Performing risky kidney stone surgery

Chester Weimer 2013 Thibodaux Urology Doctors feature for Voila!Dr. Chester Weimer (BS ’75)

33 years in practice | Urology | Thibodaux Urology Specialists

“I originally went to Nicholls to study math, then changed my major to pre-med after working part time at Thibodaux Regional. The biology foundation I got from Nicholls made medical school a lot easier. I didn’t have to go back and learn things; I had already been taught the basics.”

Technology has dramatically changed how we practice medicine. When I was in medical school and residency, CAT scans were just being developed, and ultrasound was primitive. Today, we commonly treat kidney stones with Shock Wave Lithotripsy, a nonsurgical technique for breaking the stone into fragments, but before lithotripsy was available, kidney stones often required open surgery.

I remember way back when, I had a patient with a stone blocking the flow of urine from his right kidney to the bladder. The patient had undergone multiple previous surgeries, leaving his whole pelvis full of fibrotic tissue. I really couldn’t tell arteries from veins from nerves, and there are a lot of vital structures in the pelvic area. I remember it took 4 1/2 to five hours to finally get the stone because the ureter was so tortuous; in other words, the kidney tube didn’t follow the simple path that it should have. The surgery was successful, but it was real scary, tedious work that would probably only take 35 minutes today.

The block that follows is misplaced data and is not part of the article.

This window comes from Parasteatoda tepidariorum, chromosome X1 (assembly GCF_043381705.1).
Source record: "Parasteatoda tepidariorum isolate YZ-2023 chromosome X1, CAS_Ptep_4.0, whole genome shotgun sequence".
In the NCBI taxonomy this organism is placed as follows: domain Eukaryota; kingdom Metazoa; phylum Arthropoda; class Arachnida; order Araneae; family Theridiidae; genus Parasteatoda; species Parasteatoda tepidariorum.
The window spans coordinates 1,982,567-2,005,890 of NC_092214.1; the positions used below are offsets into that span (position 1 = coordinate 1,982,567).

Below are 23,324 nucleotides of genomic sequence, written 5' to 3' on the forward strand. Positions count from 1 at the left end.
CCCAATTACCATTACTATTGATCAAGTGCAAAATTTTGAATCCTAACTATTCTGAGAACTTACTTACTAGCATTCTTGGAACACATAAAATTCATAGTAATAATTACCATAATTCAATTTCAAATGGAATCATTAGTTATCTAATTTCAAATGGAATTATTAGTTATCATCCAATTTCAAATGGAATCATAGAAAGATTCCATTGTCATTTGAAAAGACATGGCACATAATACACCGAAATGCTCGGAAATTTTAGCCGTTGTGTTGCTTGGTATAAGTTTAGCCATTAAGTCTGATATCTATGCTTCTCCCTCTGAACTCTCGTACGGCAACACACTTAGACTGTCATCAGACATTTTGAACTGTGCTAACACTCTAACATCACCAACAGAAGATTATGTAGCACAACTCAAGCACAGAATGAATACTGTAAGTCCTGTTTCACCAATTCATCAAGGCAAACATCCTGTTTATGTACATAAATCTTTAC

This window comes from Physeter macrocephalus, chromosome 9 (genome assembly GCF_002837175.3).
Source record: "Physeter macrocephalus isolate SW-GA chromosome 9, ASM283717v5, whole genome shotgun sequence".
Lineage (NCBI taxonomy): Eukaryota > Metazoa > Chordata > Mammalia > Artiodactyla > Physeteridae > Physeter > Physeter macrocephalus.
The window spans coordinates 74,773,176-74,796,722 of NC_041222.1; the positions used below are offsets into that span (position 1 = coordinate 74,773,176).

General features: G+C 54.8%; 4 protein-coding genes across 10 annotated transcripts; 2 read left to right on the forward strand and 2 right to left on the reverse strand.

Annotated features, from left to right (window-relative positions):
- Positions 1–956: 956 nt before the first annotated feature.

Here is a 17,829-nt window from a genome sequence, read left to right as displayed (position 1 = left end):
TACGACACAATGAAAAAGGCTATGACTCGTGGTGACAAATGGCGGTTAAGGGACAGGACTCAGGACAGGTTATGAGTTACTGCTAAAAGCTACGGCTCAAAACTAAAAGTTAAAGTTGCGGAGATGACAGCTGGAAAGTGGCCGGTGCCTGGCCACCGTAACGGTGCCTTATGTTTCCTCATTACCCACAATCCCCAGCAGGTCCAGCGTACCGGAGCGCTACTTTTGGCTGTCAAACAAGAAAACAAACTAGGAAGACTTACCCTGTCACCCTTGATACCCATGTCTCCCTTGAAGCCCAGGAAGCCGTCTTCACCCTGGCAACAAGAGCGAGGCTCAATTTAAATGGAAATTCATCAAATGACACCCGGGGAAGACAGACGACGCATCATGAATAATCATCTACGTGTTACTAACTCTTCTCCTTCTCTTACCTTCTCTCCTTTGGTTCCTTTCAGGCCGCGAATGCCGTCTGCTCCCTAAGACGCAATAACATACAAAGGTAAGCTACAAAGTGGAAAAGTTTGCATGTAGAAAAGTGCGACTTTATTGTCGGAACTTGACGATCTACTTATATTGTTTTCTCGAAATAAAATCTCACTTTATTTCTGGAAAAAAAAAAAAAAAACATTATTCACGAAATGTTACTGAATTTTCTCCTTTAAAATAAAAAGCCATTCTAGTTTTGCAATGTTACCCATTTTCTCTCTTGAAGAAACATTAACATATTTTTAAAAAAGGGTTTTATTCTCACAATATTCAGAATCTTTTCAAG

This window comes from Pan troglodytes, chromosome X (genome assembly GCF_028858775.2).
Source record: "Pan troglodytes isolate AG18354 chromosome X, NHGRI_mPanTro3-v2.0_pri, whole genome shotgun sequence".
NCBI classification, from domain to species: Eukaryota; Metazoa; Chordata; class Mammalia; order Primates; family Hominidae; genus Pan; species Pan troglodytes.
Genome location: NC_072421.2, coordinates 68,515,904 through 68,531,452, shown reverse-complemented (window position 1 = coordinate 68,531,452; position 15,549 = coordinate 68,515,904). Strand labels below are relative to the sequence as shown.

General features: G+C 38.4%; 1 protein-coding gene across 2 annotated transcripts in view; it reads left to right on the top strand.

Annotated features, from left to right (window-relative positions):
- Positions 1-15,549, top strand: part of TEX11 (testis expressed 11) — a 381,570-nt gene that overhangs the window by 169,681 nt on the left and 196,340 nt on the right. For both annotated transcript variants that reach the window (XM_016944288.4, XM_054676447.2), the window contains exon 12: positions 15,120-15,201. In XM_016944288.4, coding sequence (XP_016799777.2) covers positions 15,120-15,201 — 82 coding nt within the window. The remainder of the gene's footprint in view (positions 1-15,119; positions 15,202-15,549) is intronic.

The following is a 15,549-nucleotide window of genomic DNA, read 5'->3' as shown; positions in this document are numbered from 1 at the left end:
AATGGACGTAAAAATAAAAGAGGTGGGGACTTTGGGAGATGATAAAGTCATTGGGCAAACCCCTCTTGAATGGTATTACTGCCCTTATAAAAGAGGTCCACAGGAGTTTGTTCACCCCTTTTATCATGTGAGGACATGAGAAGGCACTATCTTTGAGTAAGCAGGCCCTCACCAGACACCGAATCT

I also performed the first ureteroscopy in Louisiana. I knew a guy who worked for the company that created the ureteroscope, an instrument that can be passed through the urethra and bladder and look up the kidney tube to find and remove the stone. At the time, there had been no training on how to use this new scope. I told the company rep about one of my cases, and he said let’s see if it works. It did, but it wasn’t without anxiety.

I love practicing urology, but what I really love is treating patients. There’s a lot more to patient care than treating their illness. I try to spend time discussing the issues surrounding the problem — whether it’s anxiety, depression or family conflict. If you just walk in and say you need an operation and then walk out, you miss a lot

— Written by Stephanie Verdin, publications coordinator

This article originally appeared in the fall 2013 issue of Voila! magazine. Click here to read the entire issue.